Panthers fullback Darrel Young has been around the NFL for seven-plus seasons, and has seen some crazy things.
Young, who spent his first six seasons in Washington, remembers a teammate making the 53-man roster out of training camp, only to get cut an hour later when Washington claimed another player off waivers.
Young has watched guys buy homes or lease apartments, thinking their roster spot was safe, then find out there’s no sure thing in the NFL.
Related: Young has not bought a house or rented an apartment in Charlotte, nearly eight months after signing with the Panthers.
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“I’m still in the hotel,” Young said. “You just never know what’s going to happen.”
Young speaks from experience.
Last year at this time, Young was finishing what he thought was a strong preseason with Chicago. But the Bears cut him in favor of Paul Lasike, a New Zealand native who played rugby at BYU before switching to football.
Young returned to his home in the Washington area and took a job with Comcast SportsNet Mid-Atlantic doing mostly behind-the-scenes work but also received some on-air opportunities.
“I liked it. It was different, a little slower than what I’m used to. And I missed the game,” Young said. “There’s nothing like waking up and smelling grass in the morning, knowing that you have to put the full pads on on a Wednesday.”
As NFL teams prepare for their final exhibitions this week, what’s also looming is massive roster cuts. With the NFL eliminating the initial round of cuts this year, teams will go from 90 players to the regular-season limit of 53 on Saturday.
More than 1,100 players will flood the market or be placed on injured reserve or another roster designation.
It might be a tedious week for veterans eager to get the regular season going, but it’s an anxious time for anyone uncertain of their roster fate.
But Young seemed at ease following Sunday’s practice on a beautiful afternoon in Charlotte. After spending last season out of football, the former Villanova linebacker feels like he’s put his best foot forward with the Panthers.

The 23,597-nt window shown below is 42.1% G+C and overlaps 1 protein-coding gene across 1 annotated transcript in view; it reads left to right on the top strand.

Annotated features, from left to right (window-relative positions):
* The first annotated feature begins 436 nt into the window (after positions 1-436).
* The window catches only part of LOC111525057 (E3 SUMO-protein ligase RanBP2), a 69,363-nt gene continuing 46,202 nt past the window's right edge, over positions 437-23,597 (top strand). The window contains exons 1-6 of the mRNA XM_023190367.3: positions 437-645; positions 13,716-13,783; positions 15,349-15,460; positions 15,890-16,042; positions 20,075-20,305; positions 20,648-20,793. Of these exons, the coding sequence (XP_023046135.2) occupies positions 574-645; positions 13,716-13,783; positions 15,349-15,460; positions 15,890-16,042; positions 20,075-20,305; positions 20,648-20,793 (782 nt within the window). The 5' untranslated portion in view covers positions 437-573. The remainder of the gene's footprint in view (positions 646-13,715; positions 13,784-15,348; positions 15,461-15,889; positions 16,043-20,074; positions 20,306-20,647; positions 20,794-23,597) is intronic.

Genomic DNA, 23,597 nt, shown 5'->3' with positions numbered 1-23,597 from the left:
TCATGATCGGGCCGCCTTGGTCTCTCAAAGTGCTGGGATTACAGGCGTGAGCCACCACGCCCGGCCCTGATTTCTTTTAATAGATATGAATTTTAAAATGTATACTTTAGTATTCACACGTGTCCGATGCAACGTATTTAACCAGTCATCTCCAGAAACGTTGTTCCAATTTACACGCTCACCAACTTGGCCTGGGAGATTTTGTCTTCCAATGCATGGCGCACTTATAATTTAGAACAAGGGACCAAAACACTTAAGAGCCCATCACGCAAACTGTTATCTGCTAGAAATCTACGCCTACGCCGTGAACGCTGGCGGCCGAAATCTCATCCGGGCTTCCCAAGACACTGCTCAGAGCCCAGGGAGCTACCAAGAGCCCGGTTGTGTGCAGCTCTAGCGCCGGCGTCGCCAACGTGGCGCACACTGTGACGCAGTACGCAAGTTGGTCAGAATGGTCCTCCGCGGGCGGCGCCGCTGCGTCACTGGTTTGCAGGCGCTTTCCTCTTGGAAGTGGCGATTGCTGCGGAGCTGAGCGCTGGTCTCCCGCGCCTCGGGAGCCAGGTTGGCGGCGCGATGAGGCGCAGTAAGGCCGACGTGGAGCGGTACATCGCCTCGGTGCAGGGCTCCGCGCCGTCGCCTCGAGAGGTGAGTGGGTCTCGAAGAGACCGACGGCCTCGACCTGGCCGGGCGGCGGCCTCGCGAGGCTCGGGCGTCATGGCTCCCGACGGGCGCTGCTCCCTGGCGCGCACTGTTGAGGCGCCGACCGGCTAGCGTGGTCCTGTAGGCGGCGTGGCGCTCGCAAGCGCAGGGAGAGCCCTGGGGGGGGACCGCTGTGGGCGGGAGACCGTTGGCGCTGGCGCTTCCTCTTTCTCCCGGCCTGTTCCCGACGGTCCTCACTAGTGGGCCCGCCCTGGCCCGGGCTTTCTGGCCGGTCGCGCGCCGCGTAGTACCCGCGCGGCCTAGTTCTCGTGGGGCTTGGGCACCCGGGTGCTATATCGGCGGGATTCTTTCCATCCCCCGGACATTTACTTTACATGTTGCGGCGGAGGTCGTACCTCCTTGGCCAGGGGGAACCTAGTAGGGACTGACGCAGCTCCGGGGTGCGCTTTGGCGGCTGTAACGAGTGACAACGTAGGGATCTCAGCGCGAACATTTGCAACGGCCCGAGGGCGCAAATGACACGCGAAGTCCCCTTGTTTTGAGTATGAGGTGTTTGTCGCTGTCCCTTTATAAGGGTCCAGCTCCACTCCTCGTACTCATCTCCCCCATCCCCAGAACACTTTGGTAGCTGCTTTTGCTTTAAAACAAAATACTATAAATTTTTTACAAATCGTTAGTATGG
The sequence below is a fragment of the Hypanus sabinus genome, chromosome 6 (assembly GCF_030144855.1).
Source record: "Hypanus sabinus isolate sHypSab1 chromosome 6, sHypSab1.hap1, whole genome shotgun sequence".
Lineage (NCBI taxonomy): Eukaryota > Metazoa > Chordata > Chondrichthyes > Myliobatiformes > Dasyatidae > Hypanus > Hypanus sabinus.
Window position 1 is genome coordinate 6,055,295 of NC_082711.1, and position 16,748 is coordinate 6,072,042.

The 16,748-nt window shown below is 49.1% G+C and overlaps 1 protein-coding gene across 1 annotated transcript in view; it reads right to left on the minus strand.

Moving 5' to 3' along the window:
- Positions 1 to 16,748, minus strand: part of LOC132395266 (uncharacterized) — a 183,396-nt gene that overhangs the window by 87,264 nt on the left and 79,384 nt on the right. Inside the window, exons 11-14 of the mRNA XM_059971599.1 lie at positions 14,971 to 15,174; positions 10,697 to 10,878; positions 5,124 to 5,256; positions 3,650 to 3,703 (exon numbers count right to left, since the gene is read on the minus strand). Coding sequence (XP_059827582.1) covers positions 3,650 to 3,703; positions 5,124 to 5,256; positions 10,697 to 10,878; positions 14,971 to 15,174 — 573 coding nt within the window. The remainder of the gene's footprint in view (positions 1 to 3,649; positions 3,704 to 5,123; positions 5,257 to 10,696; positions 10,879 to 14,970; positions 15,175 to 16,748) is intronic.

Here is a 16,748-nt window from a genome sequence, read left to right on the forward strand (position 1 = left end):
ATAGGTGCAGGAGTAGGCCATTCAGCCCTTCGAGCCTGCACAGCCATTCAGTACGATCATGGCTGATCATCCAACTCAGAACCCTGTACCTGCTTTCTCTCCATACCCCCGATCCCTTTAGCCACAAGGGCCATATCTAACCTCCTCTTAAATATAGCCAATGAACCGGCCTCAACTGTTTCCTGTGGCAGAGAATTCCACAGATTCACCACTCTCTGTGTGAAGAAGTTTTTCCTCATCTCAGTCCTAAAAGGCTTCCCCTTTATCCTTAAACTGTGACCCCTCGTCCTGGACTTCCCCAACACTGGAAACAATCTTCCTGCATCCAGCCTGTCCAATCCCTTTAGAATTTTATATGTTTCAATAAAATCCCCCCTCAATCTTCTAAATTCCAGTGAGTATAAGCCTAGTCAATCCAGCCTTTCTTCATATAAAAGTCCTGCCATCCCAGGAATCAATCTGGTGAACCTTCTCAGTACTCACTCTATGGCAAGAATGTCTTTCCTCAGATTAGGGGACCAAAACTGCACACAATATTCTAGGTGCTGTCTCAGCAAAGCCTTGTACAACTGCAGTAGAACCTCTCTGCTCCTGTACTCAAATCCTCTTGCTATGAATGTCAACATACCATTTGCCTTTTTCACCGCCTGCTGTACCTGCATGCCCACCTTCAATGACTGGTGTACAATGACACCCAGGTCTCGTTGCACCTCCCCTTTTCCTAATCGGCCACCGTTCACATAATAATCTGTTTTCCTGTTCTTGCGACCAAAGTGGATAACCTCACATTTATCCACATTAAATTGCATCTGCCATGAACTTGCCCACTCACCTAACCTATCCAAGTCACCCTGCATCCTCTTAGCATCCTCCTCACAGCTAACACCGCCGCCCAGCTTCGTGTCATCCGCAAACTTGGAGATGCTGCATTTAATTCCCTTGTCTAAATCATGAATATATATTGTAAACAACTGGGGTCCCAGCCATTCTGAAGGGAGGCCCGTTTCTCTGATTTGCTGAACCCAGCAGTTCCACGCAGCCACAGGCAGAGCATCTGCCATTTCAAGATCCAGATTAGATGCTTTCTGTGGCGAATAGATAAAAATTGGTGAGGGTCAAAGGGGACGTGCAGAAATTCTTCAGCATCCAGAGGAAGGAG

“Sometimes there’s a point where you get a feel, you know when it’s almost the end. And I didn’t get that feel last year. And I don’t have that feeling now,” Young said.
“I don’t know what’s going to happen,” he added. “I’ve been in this business long enough to know that don’t worry about things you can’t control because then you stress yourself out.”
Young, 30, plays a position that some consider a dying breed in the NFL.
The Panthers have always kept at least one fullback on the roster under coach Ron Rivera, including Pro Bowler Mike Tolbert the past five seasons. And though the Panthers released Tolbert in February, they drafted fullback Alex Armah in the sixth round two months later and had acquired Young in January in a move that went mostly unnoticed.
“Fullback has always been part of this offense and what we do. So we’ve got to go through it,” Rivera said. “We’ve got two really good candidates and like them both. They’ve done a great job for us.”
Besides blocking and chipping in on special teams, Young excelled as a short-yardage specialist and pass-catcher with Washington. He combined for 13 touchdowns rushing and receiving in his six seasons there.
Rivera called Young an experienced player who knows the game.
“He gives you a little bit of what Mike Tolbert gave you,” Rivera said. “And that’s a guy that can not just play the fullback position, but (also) play the H-position, which is important ... because that guy will end up doing a lot of blocking as well.”
Armah’s NFL transition is a lot like Young’s – a former defensive player (linebacker and defensive end) from a small school (West Georgia) trying to make it as a fullback. Young was cut from Washington’s practice squad as a rookie in 2009 before re-signing with the team the following offseason.
Armah lacks Young’s polish, but has shown big-play flashes with a 20-yard touchdown reception at Tennessee and a 13-yard catch last week at Jacksonville.
Young has helped himself with a team-high three tackles on special teams.
“You’ve got to be versatile in the sense where you can do special teams,” he said. “You’ve got to be able to change from week to week, maybe front line on kickoff return and then next week might be back wedge just because of the personnel that they have.”
Speaking of personnel, there’s been speculation (including in this space) that the Panthers might not keep a fullback because of tight end Ed Dickson’s ability to play there. But Rivera said some of the Panthers’ personnel groupings call for a more traditional fullback role.
That would seem to be good news for Young or Armah. But at least in Armah’s case, he’s not taking anything for granted – and he’s not forking over a down payment or security deposit on a house or apartment yet, either.
“They haven’t said anything. I just show up everyday and when the fullback personnel goes in, I go in,” he said. “They don’t really give us an idea of anything, but who does? You never know. There’s always surprises.”